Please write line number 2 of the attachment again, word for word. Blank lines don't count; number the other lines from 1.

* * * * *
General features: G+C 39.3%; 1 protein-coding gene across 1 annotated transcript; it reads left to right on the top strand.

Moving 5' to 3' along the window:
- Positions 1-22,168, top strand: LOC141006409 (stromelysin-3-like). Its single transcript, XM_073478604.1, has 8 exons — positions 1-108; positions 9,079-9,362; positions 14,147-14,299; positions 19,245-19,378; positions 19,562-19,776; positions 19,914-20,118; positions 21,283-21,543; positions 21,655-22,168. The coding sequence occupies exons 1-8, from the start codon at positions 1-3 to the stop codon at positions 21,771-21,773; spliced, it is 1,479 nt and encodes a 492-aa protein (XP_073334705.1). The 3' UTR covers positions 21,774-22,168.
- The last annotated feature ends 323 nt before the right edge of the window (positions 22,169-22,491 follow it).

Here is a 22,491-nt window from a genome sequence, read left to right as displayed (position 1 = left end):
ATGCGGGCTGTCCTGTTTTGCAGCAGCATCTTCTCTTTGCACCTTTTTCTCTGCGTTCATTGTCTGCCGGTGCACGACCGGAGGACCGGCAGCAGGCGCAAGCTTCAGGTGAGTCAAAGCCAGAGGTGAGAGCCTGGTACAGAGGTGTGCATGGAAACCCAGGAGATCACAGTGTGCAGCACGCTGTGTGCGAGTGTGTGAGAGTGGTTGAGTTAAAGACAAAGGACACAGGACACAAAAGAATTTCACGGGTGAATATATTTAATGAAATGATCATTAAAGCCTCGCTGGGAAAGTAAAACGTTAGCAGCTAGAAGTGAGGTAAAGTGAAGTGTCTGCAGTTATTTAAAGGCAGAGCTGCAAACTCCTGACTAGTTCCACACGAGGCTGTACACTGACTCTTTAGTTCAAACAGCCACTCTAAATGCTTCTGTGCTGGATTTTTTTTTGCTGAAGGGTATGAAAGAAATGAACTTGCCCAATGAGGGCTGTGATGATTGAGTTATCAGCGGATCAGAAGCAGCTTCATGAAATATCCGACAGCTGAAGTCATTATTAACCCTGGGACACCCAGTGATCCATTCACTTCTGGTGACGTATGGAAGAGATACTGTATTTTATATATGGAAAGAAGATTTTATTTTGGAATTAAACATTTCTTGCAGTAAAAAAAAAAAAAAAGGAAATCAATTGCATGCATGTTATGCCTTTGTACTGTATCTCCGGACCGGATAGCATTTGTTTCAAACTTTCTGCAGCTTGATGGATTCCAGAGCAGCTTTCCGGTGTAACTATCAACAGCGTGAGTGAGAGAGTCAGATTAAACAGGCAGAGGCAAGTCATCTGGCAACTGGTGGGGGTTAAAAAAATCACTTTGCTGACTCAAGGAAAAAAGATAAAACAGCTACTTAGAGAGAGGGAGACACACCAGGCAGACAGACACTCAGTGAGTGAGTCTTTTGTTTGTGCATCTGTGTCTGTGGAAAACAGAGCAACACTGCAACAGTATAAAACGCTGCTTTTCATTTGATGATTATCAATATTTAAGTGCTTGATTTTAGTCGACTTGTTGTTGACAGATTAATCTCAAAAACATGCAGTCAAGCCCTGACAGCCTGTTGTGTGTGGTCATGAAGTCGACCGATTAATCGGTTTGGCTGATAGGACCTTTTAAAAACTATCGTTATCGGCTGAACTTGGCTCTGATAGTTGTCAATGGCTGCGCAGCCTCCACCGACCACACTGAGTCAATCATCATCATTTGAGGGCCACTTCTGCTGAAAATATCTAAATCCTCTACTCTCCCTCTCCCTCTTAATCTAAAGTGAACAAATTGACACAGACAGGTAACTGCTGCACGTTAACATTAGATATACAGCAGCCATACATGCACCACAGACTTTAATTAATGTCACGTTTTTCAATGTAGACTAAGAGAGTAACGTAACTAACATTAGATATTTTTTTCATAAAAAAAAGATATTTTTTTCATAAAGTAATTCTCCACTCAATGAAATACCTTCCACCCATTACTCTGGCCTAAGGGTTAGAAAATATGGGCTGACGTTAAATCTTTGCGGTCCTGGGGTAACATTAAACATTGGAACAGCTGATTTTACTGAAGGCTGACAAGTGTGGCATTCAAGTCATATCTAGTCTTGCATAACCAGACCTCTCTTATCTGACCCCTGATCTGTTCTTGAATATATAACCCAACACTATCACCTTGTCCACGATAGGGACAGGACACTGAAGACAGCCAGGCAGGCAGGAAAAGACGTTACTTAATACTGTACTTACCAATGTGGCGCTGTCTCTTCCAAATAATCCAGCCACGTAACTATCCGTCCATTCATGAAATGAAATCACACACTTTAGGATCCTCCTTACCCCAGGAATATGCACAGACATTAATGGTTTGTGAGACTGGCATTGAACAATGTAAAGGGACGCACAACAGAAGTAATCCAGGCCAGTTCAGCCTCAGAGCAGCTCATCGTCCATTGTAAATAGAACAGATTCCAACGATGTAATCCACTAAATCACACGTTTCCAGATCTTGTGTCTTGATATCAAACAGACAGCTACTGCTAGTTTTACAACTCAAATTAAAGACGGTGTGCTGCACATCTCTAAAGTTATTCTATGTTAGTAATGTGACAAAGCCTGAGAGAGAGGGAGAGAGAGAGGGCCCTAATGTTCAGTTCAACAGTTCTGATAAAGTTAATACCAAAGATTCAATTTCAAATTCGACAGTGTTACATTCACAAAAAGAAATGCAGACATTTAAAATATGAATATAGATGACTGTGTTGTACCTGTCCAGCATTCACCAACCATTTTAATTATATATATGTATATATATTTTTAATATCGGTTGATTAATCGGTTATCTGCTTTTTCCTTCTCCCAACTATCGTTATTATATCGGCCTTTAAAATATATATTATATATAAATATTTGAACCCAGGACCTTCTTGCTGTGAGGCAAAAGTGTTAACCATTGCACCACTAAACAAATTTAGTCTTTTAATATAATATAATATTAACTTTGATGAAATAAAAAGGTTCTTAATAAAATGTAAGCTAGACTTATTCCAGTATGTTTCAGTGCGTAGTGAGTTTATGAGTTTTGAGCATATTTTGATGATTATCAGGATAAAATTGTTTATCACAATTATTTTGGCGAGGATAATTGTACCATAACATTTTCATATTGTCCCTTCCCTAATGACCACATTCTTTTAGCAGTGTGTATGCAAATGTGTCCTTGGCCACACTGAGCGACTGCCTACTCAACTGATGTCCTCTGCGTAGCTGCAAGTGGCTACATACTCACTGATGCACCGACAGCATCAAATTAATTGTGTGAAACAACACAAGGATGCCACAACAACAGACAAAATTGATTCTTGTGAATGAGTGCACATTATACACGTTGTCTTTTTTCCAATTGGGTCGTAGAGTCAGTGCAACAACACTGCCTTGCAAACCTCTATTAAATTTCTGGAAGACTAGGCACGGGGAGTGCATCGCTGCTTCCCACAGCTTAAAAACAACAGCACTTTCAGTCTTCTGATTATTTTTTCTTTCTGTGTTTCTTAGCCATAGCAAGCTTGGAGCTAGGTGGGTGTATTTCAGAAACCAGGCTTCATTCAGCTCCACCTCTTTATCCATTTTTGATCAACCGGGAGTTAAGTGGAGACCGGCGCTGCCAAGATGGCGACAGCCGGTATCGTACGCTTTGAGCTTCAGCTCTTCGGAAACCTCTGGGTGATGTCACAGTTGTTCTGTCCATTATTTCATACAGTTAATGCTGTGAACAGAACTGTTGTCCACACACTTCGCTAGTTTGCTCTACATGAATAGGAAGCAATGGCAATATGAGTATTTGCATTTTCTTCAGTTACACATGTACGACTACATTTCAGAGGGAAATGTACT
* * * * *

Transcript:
Moving 5' to 3' along the window: